• Has that always been true?

Jerusalem 2004

Hans-Walter Rix - MPIA


Example red galaxies in the hubble deep field
Example: Red Galaxies in the Hubble Deep Field 220

Jerusalem 2004

Hans-Walter Rix - MPIA


Jerusalem 2004 220

Hans-Walter Rix - MPIA

SUBARU Deep Field Ouchi et al 2002


Ly break galaxies are observed to be clustered e g giavalisco et al 1998 ouchi et al 2003
Ly-break galaxies are observed to be clustered 220(e.g. Giavalisco et al 1998; Ouchi et al 2003)

Z~4 galaxies in the Subaru deep field

Jerusalem 2004

Hans-Walter Rix - MPIA


Correlation Length 220

S.A.M prediction

Kauffmann et al 99

Baugh et al 99

Bias

Ouchi et al 2003

Jerusalem 2004

Hans-Walter Rix - MPIA


How are galaxies and the igm ly a forest correlated
How are galaxies and the IGM (=Ly-a forest) correlated? 220

  • Search for galaxies near the line of sight to a distant QSO

  • Is there an overabundance of neutral gas in the vicinity of galaxies at z~3?

  • Yes  Galaxies lived in large-scale overdense regions

??

 more HI

Distance LBG to Ly-a Absorption

Jerusalem 2004

Hans-Walter Rix - MPIA


Internal structure of early galaxies
Internal Structure 220of Early Galaxies

  • (Astro-)folklore:

    • High-z galaxies are compact

    • There are no big disks at high-z

  • Basis of that lore:

    • Observations (see below)

    • Theoretical expectation:

      • Halos that collapse early are denser

      • Spin parameter l is universal

      • Size of galaxies reflects angular momentum of halo

         baryons have less ang. Mom.  small galaxies

Jerusalem 2004

Hans-Walter Rix - MPIA


Are there large disk galaxies at high redshift labbe et al 2003 see also lowenthal et al 1997

At the present, “normal” disk galaxies look completely different in the UV than in the optical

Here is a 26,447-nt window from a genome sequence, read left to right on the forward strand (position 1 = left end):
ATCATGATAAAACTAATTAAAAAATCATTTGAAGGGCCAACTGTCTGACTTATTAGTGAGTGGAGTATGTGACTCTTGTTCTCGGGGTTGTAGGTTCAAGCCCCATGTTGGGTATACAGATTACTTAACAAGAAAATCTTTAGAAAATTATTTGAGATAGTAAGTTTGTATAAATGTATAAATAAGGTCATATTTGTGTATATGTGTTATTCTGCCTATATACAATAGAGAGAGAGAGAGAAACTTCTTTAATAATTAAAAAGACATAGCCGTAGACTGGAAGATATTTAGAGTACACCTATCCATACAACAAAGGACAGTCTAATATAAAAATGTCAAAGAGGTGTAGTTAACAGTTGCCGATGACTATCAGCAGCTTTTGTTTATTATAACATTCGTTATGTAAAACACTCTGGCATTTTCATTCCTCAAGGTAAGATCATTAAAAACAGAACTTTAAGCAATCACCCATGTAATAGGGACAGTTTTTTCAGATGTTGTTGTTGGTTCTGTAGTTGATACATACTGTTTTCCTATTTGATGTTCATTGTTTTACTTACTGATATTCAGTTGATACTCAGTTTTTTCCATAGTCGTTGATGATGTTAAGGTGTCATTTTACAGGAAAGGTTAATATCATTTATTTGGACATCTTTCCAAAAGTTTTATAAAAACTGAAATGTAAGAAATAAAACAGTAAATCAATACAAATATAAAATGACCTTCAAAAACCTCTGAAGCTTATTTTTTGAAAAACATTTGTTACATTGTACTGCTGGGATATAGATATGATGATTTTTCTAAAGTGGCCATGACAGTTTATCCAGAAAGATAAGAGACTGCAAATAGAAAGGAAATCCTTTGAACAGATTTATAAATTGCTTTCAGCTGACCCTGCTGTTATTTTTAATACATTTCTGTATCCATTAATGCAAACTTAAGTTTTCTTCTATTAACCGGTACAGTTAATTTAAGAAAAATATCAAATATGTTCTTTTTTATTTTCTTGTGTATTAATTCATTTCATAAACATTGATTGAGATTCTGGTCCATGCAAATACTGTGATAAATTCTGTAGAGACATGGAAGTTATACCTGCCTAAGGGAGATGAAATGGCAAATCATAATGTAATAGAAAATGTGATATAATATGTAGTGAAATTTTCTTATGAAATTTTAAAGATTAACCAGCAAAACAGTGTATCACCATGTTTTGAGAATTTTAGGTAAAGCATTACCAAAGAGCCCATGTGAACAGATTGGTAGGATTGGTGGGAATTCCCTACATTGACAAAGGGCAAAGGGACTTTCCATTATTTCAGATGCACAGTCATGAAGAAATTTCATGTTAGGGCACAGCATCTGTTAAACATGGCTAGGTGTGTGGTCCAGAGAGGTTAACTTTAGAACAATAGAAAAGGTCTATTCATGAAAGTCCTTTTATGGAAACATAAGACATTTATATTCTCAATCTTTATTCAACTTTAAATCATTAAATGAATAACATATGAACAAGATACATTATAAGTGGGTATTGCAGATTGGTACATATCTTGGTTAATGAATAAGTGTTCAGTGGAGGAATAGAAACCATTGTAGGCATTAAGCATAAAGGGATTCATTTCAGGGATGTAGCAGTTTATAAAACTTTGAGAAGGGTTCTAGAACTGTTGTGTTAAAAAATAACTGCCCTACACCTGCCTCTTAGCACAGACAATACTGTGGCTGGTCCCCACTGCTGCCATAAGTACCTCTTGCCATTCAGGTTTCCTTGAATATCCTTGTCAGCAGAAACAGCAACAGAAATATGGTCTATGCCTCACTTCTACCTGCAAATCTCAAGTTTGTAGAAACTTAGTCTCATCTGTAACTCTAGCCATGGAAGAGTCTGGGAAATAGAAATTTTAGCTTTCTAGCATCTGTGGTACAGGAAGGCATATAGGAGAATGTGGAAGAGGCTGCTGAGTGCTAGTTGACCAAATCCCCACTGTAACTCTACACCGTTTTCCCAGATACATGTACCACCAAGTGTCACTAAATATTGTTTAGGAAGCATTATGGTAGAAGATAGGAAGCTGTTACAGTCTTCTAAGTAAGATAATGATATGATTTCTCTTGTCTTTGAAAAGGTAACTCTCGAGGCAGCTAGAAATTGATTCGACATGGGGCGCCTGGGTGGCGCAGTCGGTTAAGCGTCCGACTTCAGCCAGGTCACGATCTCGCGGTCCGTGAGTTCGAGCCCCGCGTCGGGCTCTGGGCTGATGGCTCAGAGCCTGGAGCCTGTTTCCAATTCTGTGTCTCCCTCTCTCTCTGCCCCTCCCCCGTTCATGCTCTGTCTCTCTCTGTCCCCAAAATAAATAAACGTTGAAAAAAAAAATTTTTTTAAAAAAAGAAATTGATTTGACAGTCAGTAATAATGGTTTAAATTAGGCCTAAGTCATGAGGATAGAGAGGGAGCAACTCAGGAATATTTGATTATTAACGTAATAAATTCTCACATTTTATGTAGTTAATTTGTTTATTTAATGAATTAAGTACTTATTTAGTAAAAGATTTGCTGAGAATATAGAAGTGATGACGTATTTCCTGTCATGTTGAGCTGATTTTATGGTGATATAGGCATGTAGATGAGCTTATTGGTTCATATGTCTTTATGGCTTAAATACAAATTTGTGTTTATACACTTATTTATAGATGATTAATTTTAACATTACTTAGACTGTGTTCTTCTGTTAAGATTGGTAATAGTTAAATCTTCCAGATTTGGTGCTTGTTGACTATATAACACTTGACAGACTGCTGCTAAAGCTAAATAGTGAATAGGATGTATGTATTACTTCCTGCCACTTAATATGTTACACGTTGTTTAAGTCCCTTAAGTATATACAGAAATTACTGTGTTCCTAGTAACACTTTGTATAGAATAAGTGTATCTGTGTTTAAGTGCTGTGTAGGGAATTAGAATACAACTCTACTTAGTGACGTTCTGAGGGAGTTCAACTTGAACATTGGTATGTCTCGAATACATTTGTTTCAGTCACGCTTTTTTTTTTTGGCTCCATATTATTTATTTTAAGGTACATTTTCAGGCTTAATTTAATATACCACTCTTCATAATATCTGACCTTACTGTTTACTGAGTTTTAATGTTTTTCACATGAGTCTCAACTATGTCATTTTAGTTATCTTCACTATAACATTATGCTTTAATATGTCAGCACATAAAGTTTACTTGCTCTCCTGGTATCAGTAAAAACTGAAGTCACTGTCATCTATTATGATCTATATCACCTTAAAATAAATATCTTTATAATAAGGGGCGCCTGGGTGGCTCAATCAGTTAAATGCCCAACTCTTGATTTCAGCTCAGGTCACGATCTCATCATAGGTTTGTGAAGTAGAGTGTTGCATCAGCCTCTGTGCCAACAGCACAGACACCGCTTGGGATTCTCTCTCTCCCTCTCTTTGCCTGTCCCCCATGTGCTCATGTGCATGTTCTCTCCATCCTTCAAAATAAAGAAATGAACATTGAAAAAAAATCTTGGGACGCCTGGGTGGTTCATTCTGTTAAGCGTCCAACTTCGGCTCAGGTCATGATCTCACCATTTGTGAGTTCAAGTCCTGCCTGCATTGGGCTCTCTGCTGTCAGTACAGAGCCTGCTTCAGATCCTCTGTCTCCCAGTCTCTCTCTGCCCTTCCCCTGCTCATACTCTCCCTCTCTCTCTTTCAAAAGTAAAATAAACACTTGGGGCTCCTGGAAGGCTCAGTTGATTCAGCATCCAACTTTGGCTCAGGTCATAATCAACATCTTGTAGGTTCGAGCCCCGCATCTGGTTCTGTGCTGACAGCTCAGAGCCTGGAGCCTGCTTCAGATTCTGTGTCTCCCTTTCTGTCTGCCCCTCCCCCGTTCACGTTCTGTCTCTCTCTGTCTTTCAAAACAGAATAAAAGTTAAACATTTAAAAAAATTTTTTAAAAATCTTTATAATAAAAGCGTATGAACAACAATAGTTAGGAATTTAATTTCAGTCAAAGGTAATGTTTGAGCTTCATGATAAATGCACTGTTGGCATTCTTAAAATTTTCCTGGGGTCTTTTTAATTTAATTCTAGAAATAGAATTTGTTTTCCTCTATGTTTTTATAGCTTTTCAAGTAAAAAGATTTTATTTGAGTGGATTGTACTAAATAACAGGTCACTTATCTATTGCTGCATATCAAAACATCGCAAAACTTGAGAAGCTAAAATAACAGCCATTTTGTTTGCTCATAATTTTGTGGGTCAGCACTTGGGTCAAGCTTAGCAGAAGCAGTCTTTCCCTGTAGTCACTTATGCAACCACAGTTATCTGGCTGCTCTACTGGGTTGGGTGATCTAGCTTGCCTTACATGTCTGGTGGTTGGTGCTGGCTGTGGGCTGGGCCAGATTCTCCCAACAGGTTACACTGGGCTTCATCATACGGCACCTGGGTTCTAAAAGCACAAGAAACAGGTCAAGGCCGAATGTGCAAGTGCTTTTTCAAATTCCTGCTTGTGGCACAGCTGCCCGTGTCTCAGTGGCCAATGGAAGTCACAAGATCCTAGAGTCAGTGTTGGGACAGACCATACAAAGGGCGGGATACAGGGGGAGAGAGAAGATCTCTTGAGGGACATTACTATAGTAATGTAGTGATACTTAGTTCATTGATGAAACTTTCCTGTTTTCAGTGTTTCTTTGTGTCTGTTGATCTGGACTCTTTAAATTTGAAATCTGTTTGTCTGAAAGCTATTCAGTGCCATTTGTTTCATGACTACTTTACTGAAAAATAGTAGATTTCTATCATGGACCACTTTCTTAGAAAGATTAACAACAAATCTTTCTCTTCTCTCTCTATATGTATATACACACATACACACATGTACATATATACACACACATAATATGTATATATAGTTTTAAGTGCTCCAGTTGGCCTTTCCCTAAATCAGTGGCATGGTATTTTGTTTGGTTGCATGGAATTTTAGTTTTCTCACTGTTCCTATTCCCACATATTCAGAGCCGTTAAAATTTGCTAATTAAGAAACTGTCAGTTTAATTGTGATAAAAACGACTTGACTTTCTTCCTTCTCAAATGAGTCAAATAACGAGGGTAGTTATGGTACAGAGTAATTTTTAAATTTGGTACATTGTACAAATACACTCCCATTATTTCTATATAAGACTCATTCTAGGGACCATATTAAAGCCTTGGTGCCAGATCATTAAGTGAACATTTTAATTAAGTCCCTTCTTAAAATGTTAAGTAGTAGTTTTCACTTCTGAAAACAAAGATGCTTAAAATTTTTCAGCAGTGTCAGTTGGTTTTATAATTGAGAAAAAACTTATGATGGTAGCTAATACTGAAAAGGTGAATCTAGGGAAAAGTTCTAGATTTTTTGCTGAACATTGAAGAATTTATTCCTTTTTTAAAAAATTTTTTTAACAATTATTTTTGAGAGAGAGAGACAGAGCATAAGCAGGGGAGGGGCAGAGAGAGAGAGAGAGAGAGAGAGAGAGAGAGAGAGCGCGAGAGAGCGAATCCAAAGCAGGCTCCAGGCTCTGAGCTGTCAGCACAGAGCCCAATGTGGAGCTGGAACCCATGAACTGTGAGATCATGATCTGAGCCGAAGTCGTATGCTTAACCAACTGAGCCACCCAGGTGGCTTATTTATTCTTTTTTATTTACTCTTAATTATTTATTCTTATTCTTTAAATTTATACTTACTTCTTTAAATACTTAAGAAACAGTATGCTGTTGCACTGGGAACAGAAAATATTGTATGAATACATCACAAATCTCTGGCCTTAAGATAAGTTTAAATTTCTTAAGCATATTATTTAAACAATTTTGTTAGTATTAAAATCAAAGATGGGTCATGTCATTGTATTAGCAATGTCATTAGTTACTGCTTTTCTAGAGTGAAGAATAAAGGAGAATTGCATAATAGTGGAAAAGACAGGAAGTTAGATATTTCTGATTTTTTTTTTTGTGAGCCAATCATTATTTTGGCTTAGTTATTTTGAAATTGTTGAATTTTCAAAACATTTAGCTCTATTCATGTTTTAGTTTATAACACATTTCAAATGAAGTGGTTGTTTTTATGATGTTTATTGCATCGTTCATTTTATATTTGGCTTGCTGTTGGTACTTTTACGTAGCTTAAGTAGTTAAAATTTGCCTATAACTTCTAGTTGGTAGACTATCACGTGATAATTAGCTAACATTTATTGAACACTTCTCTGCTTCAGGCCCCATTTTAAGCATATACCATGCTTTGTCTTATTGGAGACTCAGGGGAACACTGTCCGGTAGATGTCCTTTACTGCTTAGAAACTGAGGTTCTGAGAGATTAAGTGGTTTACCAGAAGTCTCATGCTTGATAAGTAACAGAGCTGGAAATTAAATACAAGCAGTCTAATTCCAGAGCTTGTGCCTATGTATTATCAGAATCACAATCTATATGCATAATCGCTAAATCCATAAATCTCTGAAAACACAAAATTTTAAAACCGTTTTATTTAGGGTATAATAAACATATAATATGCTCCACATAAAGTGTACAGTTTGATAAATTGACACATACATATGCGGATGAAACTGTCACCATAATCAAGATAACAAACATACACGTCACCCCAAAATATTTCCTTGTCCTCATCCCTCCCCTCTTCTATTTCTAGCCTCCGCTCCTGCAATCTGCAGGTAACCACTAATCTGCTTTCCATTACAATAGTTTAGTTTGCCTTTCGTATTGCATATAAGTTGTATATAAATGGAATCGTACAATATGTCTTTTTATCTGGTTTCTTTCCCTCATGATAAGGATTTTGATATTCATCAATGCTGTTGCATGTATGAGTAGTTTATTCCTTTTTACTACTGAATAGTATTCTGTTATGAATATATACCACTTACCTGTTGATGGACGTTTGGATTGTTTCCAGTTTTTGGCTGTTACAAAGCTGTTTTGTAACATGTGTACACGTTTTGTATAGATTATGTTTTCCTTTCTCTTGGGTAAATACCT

M81

“peculiar”, or star-forming ring seen in the UV

Older / redder bulge / bar?

Zspec=2.9

Are there large (disk?) galaxies at high redshift?(Labbe et al 2003; see also Lowenthal et al 1997)

Jerusalem 2004

Hans-Walter Rix - MPIA


Several examples in the hdf south
Several examples in the HDF South different in the UV than in the optical

  • Can’t prove that these objects are disks, but they sure look like local examples

  • However, they are likely to be single entities that are not grossly disturbed

Jerusalem 2004

Hans-Walter Rix - MPIA


Size evolution from goods ferguson et al 2003

Rest-frame 1500A Size different in the UV than in the optical

Constant size

Increasing redshift 

Apparent size [“]

Size Evolutionfrom GOODS (Ferguson et al 2003)

  •  UV size at a given UV luminosity was smaller in the past

Jerusalem 2004

Hans-Walter Rix - MPIA


Can one map the evolution of size at a given stellar mass fires trujillo et al 2003

Size different in the UV than in the optical Luminosity

Size  Mass (stellar)

SDSS z~0

Shen et al 2003

Can one map the evolution of size at a given (stellar) mass?(FIRES; Trujillo et al 2003)

  • What is the empirical null hypothesis?

Jerusalem 2004

Hans-Walter Rix - MPIA


What if the sdss galaxies were observed at 1 z 3 in fires

What if the SDSS Galaxies were observed at 1<z<3 in FIRES?

Jerusalem 2004

Hans-Walter Rix - MPIA


What if the sdss galaxies were observed at 1 z 3 in fires1
What if the SDSS Galaxies were observed at 1<z<3 in FIRES? different in the UV than in the optical

Actually observed in FIRES

Note: rest-frame V-band sizes at all z’s

Jerusalem 2004

Hans-Walter Rix - MPIA


Describing the lack of size evolution with redshift
Describing (the lack of) size evolution with redshift different in the UV than in the optical

  • Let’s assume that the SDSS distribution holds in its functional form at all redshifts, but that re(M*)~(1+z)a

  • Fit a from the FIRES data…

    At a given stellar mass, galaxies have the same size at all (observed) redshifts!

Re (z | Lv)

Re (z | M*)

Jerusalem 2004

Hans-Walter Rix - MPIA


Summary
Summary different in the UV than in the optical

  • Different approaches to dM*/dt(z) and M*(z) give (surprisingly?) consistent answers, at the ~2 x level.

    • We live at the end of star/galaxy formation

    • The epoch where most, say 80%, of the stars form has been identified: 3>z>0.5

    • No clear evidence for the “onset” of SF, yet.

  • Galaxies at high-z are observed to be highly clustered

    • They are “rarer” objects  bias

  • Galaxy sizes do not show the expected imprint of “formation epoch”

    • Re(M*)~ const. with z

Jerusalem 2004

Hans-Walter Rix - MPIA